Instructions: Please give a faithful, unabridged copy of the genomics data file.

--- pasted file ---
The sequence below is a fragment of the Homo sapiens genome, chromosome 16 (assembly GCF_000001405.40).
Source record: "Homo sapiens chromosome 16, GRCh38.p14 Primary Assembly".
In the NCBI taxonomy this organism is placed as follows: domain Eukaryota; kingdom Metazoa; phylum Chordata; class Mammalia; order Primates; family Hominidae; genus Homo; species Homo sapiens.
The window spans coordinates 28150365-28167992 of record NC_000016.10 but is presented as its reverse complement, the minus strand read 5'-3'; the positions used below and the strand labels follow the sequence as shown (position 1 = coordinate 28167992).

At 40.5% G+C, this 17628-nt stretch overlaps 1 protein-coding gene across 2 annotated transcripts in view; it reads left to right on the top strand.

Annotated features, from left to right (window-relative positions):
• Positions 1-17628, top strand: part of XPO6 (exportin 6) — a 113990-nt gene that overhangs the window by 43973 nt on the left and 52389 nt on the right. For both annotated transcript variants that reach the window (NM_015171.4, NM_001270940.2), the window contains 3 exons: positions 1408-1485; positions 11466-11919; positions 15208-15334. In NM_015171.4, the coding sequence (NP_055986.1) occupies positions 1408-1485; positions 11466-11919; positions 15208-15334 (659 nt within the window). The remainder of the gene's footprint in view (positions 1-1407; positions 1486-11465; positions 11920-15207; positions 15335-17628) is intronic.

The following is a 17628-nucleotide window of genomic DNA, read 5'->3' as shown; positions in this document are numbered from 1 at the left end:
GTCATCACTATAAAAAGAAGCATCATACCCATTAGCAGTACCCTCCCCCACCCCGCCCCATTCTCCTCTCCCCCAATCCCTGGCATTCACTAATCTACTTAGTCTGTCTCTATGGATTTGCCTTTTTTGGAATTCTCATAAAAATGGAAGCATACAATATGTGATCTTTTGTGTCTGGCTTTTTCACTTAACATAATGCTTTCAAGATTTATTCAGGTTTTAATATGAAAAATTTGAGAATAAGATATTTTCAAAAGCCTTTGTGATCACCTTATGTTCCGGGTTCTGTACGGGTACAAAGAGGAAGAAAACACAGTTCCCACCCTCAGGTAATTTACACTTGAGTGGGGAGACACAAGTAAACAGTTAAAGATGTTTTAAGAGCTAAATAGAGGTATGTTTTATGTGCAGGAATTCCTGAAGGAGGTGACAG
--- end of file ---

The sequence below is a fragment of the Homo sapiens genome, chromosome 16 (assembly GCF_000001405.40).
Source record: "Homo sapiens chromosome 16, GRCh38.p14 Primary Assembly".
In the NCBI taxonomy this organism is placed as follows: domain Eukaryota; kingdom Metazoa; phylum Chordata; class Mammalia; order Primates; family Hominidae; genus Homo; species Homo sapiens.
The window spans coordinates 28150365-28167992 of record NC_000016.10 but is presented as its reverse complement, the minus strand read 5'-3'; the positions used below and the strand labels follow the sequence as shown (position 1 = coordinate 28167992).

At 40.5% G+C, this 17628-nt stretch overlaps 1 protein-coding gene across 2 annotated transcripts in view; it reads left to right on the top strand.

Annotated features, from left to right (window-relative positions):
• Positions 1-17628, top strand: part of XPO6 (exportin 6) — a 113990-nt gene that overhangs the window by 43973 nt on the left and 52389 nt on the right. For both annotated transcript variants that reach the window (NM_015171.4, NM_001270940.2), the window contains 3 exons: positions 1408-1485; positions 11466-11919; positions 15208-15334. In NM_015171.4, the coding sequence (NP_055986.1) occupies positions 1408-1485; positions 11466-11919; positions 15208-15334 (659 nt within the window). The remainder of the gene's footprint in view (positions 1-1407; positions 1486-11465; positions 11920-15207; positions 15335-17628) is intronic.

The following is a 17628-nucleotide window of genomic DNA, read 5'->3' as shown; positions in this document are numbered from 1 at the left end:
GTCATCACTATAAAAAGAAGCATCATACCCATTAGCAGTACCCTCCCCCACCCCGCCCCATTCTCCTCTCCCCCAATCCCTGGCATTCACTAATCTACTTAGTCTGTCTCTATGGATTTGCCTTTTTTGGAATTCTCATAAAAATGGAAGCATACAATATGTGATCTTTTGTGTCTGGCTTTTTCACTTAACATAATGCTTTCAAGATTTATTCAGGTTTTAATATGAAAAATTTGAGAATAAGATATTTTCAAAAGCCTTTGTGATCACCTTATGTTCCGGGTTCTGTACGGGTACAAAGAGGAAGAAAACACAGTTCCCACCCTCAGGTAATTTACACTTGAGTGGGGAGACACAAGTAAACAGTTAAAGATGTTTTAAGAGCTAAATAGAGGTATGTTTTATGTGCAGGAATTCCTGAAGGAGGTGACAG